Spinal Injections for Pain Management

A description of image-guided spinal injection for pain management.

Course ID: Q00532 Category:
Modalities: , , ,


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Targeted CE per ARRT’s Discipline, Category, and Subcategory classification for enrollments starting after March 18, 2024:
[Note: Discipline-specific Targeted CE credits may be less than the total Category A credits approved for this course.]

Computed Tomography: 1.00
Procedures: 1.00
Head, Spine, and Musculoskeletal: 1.00

Magnetic Resonance Imaging: 1.00
Procedures: 1.00
Neurological: 1.00

Radiography: 1.00
Procedures: 1.00
Head, Spine and Pelvis Procedures: 1.00

Registered Radiologist Assistant: 3.50
Patient Care: 0.50
Patient Management: 0.25
Pharmacology: 0.25
Procedures: 3.00
Musculoskeletal and Endocrine Sections: 3.00


  1. Introduction
  2. Corticosteroid Properties
  3. Interaction with Patients
    1. The Interview
    2. The Blow-by-Blow
    3. The Teachable Moment
    4. The Discharge
  4. Role of Imaging in Procedural Selection
  5. Pearls and Pitfalls of Fluoroscopy-guided Injections
    1. Risk and Risk Mitigation
    2. Procedural Tips and Techniques
  6. Conclusion


Upon completion of this course, students will:

  1. identify the decade during which epidural steroid injection became a cornerstone in the management of low back pain and sciatica
  2. list the imaging modalities that helped spur growth of interventional procedures in the spine
  3. list the procedures added to lumbar and cervical ESIs as fluoroscopic techniques evolved
  4. describe the increase in lumbar ESI rates for spinal stenosis from 1994 to 2011
  5. identify common nonparticulate corticosteroid preparations
  6. identify the particulate corticosteroid preparation which has the largest particles
  7. identify the particulate corticosteroid preparation which has the smallest particles
  8. list the structured interactions that take place while the patient lies on the fluoroscopy table
  9. list the goals of the patient interview described by the author
  10. describe the patient complaint that warrants a facet cyst rupture procedure
  11. describe the patient complaint for which Baastrup syndrome should be considered
  12. identify unresolvable issues that should be uncovered during the patient interview
  13. list the individuals who should be informed and engaged by the blow-by-blow
  14. describe when the teachable moment begins
  15. describe how long it typically takes for an injected particulate corticosteroid to reach full effectiveness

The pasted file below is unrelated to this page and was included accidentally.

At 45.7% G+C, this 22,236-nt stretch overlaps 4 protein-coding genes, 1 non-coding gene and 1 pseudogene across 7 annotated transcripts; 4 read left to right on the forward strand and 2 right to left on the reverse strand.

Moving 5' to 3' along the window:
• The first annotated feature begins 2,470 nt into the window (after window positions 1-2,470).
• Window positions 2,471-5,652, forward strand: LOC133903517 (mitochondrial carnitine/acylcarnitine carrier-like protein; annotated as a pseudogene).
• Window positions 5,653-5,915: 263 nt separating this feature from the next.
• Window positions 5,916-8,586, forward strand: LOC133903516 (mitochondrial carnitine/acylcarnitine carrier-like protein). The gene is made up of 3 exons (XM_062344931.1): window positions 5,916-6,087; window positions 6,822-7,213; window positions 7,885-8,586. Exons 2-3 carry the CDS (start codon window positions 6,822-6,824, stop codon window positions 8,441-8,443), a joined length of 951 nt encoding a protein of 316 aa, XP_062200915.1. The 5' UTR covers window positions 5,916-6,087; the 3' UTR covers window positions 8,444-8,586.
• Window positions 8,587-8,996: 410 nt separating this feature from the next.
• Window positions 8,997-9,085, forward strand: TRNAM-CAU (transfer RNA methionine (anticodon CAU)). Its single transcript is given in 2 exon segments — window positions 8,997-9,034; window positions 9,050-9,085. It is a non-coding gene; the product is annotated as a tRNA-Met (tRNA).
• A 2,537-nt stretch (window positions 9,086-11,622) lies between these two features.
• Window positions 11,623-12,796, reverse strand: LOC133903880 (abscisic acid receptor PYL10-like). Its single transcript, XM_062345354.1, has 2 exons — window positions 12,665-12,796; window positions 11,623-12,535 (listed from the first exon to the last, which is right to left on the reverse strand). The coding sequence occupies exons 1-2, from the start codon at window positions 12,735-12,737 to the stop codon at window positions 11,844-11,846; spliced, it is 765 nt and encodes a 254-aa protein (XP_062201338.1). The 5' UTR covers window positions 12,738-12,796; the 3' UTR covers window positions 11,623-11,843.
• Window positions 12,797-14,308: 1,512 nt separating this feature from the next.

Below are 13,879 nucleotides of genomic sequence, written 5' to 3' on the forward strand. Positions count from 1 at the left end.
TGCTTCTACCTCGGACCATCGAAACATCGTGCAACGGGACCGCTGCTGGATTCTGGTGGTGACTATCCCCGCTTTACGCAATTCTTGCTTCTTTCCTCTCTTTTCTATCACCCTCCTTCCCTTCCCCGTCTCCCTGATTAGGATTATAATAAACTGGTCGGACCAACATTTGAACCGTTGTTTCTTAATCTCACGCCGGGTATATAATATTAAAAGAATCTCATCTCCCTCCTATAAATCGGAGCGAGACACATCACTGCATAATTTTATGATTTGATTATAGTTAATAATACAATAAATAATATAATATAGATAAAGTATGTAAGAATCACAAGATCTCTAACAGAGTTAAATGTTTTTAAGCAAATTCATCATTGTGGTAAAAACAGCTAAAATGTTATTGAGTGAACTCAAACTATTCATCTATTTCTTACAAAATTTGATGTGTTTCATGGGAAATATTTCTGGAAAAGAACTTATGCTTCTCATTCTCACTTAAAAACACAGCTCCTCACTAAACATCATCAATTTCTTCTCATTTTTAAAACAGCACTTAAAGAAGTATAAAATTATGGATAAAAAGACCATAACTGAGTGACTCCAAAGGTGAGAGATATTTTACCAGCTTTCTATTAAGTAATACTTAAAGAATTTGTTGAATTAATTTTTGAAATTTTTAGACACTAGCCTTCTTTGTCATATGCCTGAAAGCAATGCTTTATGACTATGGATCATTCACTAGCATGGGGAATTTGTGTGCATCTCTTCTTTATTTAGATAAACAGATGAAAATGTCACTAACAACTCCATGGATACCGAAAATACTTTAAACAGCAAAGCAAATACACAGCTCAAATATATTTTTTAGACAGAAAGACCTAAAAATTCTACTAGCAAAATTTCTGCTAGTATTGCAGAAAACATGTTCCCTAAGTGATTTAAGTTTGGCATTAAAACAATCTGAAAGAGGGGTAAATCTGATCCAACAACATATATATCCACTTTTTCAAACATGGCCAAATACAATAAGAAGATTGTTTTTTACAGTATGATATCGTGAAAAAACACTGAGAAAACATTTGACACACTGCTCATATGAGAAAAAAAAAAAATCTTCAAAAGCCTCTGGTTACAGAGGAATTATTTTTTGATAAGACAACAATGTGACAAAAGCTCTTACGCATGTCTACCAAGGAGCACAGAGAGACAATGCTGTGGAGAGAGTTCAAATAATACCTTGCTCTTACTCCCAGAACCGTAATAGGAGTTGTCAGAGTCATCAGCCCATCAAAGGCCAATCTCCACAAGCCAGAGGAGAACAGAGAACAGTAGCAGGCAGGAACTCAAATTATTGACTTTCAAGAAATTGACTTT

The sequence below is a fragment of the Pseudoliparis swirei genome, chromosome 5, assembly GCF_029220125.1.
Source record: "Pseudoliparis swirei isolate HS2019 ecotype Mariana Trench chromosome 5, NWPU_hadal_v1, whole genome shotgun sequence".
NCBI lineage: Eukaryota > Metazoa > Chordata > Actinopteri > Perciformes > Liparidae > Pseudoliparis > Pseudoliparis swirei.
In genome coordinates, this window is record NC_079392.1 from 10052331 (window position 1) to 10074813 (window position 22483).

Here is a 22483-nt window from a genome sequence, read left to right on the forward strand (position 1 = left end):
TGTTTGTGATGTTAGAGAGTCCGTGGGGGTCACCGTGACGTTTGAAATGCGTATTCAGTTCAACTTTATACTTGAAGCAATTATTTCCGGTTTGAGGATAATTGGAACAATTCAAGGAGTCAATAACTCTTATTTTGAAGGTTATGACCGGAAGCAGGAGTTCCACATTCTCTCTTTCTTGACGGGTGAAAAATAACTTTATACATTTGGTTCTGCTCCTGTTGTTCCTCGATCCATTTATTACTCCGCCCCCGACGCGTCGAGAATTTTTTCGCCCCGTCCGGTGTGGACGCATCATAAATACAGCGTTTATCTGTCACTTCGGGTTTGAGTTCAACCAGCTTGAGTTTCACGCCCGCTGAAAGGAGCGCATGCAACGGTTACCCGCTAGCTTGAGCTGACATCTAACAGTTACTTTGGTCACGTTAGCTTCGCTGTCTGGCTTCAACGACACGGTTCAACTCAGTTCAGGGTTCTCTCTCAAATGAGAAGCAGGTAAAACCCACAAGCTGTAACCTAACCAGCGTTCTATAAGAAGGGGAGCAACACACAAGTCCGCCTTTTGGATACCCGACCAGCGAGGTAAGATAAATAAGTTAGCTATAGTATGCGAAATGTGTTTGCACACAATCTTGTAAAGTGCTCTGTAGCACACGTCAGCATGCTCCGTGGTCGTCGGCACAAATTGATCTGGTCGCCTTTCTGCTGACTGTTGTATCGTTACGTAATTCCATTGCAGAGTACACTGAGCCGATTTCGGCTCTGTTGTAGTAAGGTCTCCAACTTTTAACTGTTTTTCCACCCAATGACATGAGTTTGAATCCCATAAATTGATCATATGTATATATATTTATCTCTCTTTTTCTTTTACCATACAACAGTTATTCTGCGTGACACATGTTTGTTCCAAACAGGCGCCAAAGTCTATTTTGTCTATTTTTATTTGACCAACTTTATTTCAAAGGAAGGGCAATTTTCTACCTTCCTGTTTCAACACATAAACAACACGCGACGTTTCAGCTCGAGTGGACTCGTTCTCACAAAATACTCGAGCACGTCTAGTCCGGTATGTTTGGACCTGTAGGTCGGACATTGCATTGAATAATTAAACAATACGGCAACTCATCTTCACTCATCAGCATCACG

16. describe the length of time for which steroid injection can break the inflammation cycle and relieve pain
  17. identify the recommended treatment option if dermatomal information reveals a specific pain generator in older patients with chronic unilateral radiculopathy
  18. describe the leading reason for spinal surgery
  19. identify the recommended procedure when MR imaging shows multi-level stenosis
  20. identify the spinal level where the radiologist should inject in patients with chronic nonlocalizing low back pain
  21. compare CT and fluoroscopy for needle placement during spine procedures
  22. list the factors that increase the risk for bleeding during a spinal procedure
  23. describe the greatest threat during a spinal procedure that requires surgical intervention to prevent permanent neurologic sequelae
  24. list the options for patients with known or suspected reactions to iodinated contrast material
  25. describe why digital subtraction fluoroscopy is a useful technique when using gadolinium-based contrast agents
  26. identify the spinal level where vascular cannulation during lumbar NRBs is more than twice as likely to occur
  27. describe the length of time that diabetic patients should monitor their blood glucose levels after a spine procedure
  28. list the negative outcomes from repeated injections of particulate steroids at short intervals
  29. list appropriate anesthetics for spine procedures
  30. list the patient groups in which anesthetics should be used with caution
  31. describe the patient positioning for the majority of spine procedures
  32. identify the spinal procedure for which 6-9 mg of betamethasone acetate is the recommended corticosteroid dosage
  33. identify the spinal procedure for which 40 mg of triamcinalone acetonide mixed with an anesthetic is the recommended corticosteroid dosage
  34. describe the systematic maneuvers during fluoroscopic setup for a spine procedure
  35. list the reasons for archival of fluoroscopic images obtained during spine procedures
  36. describe the anatomic space bounded by the pedicle, the exiting nerve, and the vertebral body
  37. describe the anatomic space bounded by the facet joint, the exiting nerve, and the caudal vertebral body
  38. list the agents injected during selective lumbosacral NRB
  39. list the vessels that may be in the needle path during fluoroscopy-guided cervical NRB with an anterolateral approach
  40. describe the needle length for a cervical transforaminal NRB
  41. identify the spinal level that has the least dorsal epidural fat in normal spines
  42. describe the critical juncture during lumbar interlaminar ESI
  43. describe the volume of contrast agent that can cause injection pressure to increase unexpectedly during lumbar interlaminar ESI
  44. identify the spine procedure with the goal of diffuse epidural spread of the injectate
  45. list potential causes of facet-related pain in patients with early osteoarthritis